Young People Say Stay-At-Home Moms Aren't Entitled To 50% In Divorce — 'She Should Have Gotten A Job'

They argued that stay-at-home moms don't have a "real job" despite how challenging the role actually is.

Jas Billian interviewing young people on the street @jasbillan / TikTok

In an evolving world of societal norms and gender roles, the dynamics of marriage and parenthood have shifted over the last several years, as many people are choosing what's right for them.

While not everyone will agree, being a stay-at-home parent is a tough job. In a TikTok video of a content creator named Jas Billian interviewing a bunch of young people, they all agreed, however, that being a stay-at-home mother isn't that big of a deal.


Young people claimed that a stay-at-home mom isn't entitled to 50% of divorce assets.

While interviewing a bunch of UK-based young people in his video, Billian asked them each the same question: "Do you think it's okay for a woman to take 50% of the man's wealth when they have a divorce?"

The first two women to answer claimed that it all depends on if she owes money as well, and that if she hasn't then no, but if she does, then yes. When Billian added another layer to the question, pointing out that what if this hypothetical woman was a stay-at-home mother who was home with the children for five to six years and didn't have her own "career," both girls immediately replied no, she shouldn't be entitled to anything.




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Billan then asked the same question to two other women, who replied that the money shouldn't be split down the middle. "I don't care if you're dependent on a man, that's your fault," one of the girls told Billan, matter-of-factly.

He then proceeded to ask a group of young men what they thought, and they all agreed that a stay-at-home mother isn't entitled to any money from her husband after they've gone through a divorce. When Billan pointed out that this stay-at-home mother was spending all of her time raising the child, one of the young men rejected that idea.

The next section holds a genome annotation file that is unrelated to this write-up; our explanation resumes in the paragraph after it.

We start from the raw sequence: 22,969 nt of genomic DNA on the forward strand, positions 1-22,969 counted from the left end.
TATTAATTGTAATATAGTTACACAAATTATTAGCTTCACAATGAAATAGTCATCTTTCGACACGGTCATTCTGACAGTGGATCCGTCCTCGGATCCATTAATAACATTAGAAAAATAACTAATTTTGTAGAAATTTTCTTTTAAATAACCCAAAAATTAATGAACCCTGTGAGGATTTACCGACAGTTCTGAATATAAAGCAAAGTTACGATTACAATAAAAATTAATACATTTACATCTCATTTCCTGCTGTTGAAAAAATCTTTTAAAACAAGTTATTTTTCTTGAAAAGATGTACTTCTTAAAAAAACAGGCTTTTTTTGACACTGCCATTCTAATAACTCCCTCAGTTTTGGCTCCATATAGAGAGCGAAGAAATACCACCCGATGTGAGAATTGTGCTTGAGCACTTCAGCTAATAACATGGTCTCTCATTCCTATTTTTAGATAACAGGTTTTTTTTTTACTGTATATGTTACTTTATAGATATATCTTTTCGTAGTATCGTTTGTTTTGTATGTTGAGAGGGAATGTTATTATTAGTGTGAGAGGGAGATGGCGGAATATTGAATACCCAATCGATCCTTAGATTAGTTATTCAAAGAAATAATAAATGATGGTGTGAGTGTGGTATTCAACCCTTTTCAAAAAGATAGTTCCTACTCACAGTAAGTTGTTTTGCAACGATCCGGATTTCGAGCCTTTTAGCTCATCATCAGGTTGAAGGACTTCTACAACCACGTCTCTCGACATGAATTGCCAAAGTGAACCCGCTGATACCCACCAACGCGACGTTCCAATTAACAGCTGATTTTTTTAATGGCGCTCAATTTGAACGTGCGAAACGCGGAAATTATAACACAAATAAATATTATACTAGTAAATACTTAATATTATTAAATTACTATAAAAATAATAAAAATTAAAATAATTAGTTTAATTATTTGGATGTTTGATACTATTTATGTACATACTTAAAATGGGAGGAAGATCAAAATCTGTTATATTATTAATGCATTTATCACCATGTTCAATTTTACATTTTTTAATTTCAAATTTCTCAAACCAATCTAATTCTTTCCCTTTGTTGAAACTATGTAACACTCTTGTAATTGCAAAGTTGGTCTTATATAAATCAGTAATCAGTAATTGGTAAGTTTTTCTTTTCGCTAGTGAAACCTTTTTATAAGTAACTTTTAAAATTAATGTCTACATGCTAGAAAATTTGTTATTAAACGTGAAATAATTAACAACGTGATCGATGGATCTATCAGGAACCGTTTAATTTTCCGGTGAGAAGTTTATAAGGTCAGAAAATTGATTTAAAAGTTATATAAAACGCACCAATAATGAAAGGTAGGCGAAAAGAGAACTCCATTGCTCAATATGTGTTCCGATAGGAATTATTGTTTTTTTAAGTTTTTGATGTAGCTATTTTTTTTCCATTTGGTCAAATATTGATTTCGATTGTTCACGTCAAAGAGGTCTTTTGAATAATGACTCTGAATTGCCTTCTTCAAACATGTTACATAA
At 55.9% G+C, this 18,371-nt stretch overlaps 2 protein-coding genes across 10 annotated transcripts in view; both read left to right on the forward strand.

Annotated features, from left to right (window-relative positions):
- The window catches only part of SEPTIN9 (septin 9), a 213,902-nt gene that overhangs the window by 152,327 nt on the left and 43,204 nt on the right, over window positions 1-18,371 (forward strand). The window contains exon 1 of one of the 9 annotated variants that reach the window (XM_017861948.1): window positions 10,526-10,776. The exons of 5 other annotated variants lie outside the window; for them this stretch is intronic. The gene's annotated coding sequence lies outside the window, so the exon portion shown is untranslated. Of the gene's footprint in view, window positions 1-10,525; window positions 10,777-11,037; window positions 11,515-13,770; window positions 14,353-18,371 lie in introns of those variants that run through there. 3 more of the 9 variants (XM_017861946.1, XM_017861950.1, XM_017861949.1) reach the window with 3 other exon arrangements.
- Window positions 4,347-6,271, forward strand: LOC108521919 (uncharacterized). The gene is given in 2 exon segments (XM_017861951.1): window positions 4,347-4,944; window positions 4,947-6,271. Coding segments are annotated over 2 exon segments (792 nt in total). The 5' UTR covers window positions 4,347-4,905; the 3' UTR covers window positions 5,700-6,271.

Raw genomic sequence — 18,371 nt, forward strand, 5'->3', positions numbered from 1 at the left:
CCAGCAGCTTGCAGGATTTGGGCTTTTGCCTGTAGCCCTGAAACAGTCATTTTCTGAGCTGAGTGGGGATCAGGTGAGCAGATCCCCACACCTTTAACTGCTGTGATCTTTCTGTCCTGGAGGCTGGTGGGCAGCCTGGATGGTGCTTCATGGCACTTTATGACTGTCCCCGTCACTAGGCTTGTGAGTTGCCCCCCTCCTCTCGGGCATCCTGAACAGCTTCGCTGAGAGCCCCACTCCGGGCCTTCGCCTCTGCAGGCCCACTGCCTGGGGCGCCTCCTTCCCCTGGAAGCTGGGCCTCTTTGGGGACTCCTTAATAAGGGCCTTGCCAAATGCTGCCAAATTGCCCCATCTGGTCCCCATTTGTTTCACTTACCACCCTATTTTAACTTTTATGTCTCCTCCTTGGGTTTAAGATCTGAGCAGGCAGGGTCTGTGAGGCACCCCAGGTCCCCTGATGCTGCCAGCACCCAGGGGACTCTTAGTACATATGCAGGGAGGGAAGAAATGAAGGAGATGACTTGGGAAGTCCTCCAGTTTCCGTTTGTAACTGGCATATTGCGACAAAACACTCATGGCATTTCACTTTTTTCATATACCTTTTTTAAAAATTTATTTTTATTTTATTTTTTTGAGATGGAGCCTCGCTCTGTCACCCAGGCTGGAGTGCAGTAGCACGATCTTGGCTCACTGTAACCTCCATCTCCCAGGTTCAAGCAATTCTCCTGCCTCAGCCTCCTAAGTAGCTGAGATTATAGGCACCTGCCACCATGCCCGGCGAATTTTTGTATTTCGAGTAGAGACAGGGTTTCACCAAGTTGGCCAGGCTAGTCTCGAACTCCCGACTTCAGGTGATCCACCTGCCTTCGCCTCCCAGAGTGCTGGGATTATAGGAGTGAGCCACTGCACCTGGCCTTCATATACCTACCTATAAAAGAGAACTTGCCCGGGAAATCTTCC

"It's not my problem, she should get a job," he insisted. "I've got my job, I've got my money. It's my money, I earned that." Toward the end of the interview, Billan poked fun at him, asking if he had a girlfriend. The young man in question seemed to be rather self-aware, replying that he didn't.

"That's the reason why I don't have a girlfriend."

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Being a stay-at-home mother is a challenging role that requires unwavering dedication.

It can be a difficult thought for young people, especially those who don't have children and have never had to think about parenthood for too long, to fully understand and grasp just how demanding being a stay-at-home mother is. At first glance, it might seem like a walk in the park — all they have to do is stay home with the children all day and not have to do any "real work."


Unfortunately, that is not the case, and actually, being a stay-at-home mother, or even a stay-at-home dad, is incredibly multifaceted and has its own set of pressures and responsibilities. According to the Pew Research Center, roughly one in five U.S. parents are either stay-at-home moms or dads, but it's stay-at-home moms who face higher numbers of mental and physical health issues.

One Gallup poll of more than 60,000 U.S. women found that stay-at-home moms experienced depression, sadness, stress, and anger at a higher rate than working moms. Unlike a traditional job with set working hours, being a stay-at-home mom often means being on call and ready 24/7. The responsibilities of childcare don't just end at the close of business hours; they extend throughout the day and night, requiring constant attention and responsiveness.

There's also an emotional labor aspect to dedicating all of your time to spending with your children. Stay-at-home mothers have to deal with the emotional needs of children and manage conflicts while being the primary source of support for family members. There is a serious lack of recognition for stay-at-home moms, just because to an outside eye, it may just seem like the easiest role a woman can have. 


The journey of parenthood, regardless of its form, should always be supported, and no woman should be made to feel as if she is undervalued for choosing to be a stay-at-home parent.

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Nia Tipton is a Chicago-based entertainment, news, and lifestyle writer whose work delves into modern-day issues and experiences.